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Turkish government: virtual currency such as bitcoin is hard to control and not suitable for Muslims

Turkey said Bitcoin can not actually "coexist" with Islam because the government can not control it.

At the Diyanet meeting in the country, lawmakers pointed out that the "speculative" nature of bitcoin means that it is inappropriate for Muslims to buy and sell such digital assets.

Diyanet was mentioned by the local media in his report:

At the moment, buying and selling fictitious currencies is not religious (spiritual) because their value is speculative. Virtual currency can easily be used for illicit activities such as money laundering, and they are outside the national censorship and monitoring.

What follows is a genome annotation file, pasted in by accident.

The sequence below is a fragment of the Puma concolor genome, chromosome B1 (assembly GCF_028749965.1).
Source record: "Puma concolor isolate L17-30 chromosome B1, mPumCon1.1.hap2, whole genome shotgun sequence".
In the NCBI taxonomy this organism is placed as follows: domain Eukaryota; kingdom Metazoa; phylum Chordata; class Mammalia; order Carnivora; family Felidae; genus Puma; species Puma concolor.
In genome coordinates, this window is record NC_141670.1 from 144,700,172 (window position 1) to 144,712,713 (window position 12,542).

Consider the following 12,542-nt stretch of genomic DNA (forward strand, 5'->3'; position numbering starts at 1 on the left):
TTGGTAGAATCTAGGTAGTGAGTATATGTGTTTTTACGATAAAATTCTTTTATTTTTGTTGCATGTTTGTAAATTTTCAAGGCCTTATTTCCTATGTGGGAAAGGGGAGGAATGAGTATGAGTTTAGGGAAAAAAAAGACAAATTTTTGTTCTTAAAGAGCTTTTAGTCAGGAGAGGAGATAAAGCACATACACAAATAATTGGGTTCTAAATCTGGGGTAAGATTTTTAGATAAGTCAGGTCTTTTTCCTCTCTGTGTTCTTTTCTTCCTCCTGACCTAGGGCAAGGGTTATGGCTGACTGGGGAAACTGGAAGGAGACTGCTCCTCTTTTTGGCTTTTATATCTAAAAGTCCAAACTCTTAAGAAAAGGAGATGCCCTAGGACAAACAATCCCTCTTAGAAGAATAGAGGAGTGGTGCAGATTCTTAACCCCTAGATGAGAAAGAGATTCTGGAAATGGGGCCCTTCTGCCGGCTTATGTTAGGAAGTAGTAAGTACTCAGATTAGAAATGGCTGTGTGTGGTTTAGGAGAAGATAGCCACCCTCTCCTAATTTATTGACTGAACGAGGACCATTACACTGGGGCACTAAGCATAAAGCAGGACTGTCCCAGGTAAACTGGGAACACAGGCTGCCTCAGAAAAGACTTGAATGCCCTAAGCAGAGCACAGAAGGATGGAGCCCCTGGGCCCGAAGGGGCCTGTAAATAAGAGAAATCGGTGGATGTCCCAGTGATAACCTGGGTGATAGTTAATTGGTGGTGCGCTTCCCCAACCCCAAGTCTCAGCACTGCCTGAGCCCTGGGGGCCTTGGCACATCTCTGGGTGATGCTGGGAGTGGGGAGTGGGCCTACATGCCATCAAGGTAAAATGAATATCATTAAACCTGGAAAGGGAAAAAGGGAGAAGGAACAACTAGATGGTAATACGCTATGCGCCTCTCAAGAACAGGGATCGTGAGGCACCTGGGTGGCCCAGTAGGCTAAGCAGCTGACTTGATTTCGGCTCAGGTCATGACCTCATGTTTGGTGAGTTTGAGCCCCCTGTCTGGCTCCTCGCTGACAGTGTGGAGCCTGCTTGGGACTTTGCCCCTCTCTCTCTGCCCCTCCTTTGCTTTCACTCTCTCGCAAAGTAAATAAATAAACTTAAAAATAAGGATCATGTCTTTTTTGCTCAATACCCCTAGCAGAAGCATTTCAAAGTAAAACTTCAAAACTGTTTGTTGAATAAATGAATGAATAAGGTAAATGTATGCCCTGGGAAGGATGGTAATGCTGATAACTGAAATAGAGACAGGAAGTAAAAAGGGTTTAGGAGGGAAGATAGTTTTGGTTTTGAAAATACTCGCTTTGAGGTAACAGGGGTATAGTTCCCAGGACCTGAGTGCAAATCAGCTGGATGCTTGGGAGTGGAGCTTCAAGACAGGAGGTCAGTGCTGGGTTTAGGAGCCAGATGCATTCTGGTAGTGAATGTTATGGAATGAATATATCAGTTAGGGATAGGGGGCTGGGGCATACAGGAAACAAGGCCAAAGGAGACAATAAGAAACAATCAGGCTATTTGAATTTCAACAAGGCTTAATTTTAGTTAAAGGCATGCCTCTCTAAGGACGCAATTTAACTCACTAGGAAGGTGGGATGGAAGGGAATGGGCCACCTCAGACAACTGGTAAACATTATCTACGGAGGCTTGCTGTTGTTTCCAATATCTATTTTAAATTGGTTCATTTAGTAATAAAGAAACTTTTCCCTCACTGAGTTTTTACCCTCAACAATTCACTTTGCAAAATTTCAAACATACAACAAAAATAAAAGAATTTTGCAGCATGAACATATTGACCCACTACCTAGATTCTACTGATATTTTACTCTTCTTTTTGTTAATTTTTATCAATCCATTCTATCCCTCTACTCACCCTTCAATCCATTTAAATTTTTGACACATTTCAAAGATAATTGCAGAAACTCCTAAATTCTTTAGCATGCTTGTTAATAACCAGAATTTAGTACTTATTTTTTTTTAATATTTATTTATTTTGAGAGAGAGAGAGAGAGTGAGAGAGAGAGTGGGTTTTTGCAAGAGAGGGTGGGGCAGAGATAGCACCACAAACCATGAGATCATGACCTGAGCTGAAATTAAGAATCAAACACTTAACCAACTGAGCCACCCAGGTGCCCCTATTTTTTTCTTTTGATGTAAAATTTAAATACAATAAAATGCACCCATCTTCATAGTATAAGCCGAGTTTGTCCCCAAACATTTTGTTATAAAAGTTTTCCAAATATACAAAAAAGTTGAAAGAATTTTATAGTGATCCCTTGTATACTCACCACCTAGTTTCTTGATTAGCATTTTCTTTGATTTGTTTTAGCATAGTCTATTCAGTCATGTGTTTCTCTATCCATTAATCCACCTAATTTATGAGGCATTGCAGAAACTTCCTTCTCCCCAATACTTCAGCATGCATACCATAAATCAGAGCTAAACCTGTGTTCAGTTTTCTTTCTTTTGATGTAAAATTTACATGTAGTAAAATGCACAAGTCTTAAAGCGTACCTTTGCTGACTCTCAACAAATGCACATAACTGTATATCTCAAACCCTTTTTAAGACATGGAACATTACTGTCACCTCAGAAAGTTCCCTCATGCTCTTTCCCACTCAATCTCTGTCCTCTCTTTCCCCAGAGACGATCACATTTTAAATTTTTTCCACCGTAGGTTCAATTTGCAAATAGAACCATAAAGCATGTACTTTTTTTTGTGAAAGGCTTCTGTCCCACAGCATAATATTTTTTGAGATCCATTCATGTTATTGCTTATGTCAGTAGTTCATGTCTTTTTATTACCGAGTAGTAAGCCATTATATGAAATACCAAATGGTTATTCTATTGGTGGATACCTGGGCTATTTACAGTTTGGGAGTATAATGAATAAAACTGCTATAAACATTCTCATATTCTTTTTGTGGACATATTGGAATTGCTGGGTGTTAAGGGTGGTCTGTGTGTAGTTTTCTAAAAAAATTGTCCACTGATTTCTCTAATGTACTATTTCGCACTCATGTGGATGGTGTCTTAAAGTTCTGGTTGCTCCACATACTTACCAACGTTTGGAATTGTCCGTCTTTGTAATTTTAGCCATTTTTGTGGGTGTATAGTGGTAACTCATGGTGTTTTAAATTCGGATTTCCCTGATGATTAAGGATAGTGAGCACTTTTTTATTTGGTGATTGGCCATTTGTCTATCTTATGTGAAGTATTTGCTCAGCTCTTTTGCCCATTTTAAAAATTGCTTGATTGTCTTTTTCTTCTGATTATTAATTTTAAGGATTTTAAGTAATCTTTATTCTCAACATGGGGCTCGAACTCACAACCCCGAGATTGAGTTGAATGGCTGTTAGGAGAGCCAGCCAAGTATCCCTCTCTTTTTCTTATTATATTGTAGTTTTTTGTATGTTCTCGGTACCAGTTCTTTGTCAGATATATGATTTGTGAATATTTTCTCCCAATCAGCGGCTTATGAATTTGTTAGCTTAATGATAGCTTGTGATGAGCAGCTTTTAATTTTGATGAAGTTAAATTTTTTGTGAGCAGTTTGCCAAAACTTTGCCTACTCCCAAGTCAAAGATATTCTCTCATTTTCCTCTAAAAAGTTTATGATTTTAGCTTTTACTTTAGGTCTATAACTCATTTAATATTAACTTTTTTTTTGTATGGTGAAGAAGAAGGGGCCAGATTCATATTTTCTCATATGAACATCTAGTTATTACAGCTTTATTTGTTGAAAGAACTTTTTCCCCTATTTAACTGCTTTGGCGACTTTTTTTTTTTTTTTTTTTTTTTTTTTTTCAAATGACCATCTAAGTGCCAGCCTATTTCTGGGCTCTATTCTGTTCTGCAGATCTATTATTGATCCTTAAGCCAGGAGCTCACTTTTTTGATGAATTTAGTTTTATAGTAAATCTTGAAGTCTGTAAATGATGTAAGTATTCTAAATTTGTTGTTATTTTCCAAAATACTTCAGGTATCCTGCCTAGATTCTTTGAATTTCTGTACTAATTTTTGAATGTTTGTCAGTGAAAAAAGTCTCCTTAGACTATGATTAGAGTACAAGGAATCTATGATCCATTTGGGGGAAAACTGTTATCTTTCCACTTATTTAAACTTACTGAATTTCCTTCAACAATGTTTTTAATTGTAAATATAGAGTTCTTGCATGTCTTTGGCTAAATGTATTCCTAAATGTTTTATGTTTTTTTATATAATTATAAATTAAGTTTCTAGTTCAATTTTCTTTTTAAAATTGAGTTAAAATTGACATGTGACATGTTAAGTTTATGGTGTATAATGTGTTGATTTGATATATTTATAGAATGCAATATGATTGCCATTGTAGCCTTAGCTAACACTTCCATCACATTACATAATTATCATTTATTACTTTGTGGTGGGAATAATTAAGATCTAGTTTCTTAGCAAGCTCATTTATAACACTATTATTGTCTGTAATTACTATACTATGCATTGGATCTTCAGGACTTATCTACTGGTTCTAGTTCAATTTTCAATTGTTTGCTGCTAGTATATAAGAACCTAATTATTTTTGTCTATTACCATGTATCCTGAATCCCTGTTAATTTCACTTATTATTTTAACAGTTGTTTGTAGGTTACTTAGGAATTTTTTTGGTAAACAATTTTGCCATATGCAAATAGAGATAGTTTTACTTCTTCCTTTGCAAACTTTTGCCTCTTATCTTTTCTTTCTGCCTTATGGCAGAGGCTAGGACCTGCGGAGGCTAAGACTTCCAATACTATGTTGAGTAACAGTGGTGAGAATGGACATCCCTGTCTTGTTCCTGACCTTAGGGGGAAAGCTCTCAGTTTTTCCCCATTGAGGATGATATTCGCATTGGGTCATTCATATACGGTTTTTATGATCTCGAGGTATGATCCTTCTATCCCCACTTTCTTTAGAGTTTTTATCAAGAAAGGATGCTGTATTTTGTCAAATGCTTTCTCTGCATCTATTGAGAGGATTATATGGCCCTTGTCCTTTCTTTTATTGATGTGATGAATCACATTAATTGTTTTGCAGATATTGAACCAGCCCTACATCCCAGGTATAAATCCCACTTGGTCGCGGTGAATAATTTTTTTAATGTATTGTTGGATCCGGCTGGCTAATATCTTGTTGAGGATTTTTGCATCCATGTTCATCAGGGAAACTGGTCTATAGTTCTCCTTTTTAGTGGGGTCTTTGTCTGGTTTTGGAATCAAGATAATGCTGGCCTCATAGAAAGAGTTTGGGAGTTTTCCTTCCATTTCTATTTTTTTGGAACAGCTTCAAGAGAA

Diyanet made that claim on November 24, and a few days later bitcoin prices hit a new high of $ 11,000 and then dropped another 15%.

After Turkey banned PayPal, it once became a gathering place for bitcoin start-ups, but the specific policy was still very unstable.

BTCTurk, the local bitcoin exchange, was temporarily out of operation in 2016 as domestic banks closed their accounts and they were denied access to banking services.

Speaking of speculation, traders may profit from the poor performance of the lira, which has seen the exchange rate of its currency from the U.S. dollar have been reduced by nearly half in 2013.

Diyanet added that buying and selling Ethereum is equally inappropriate.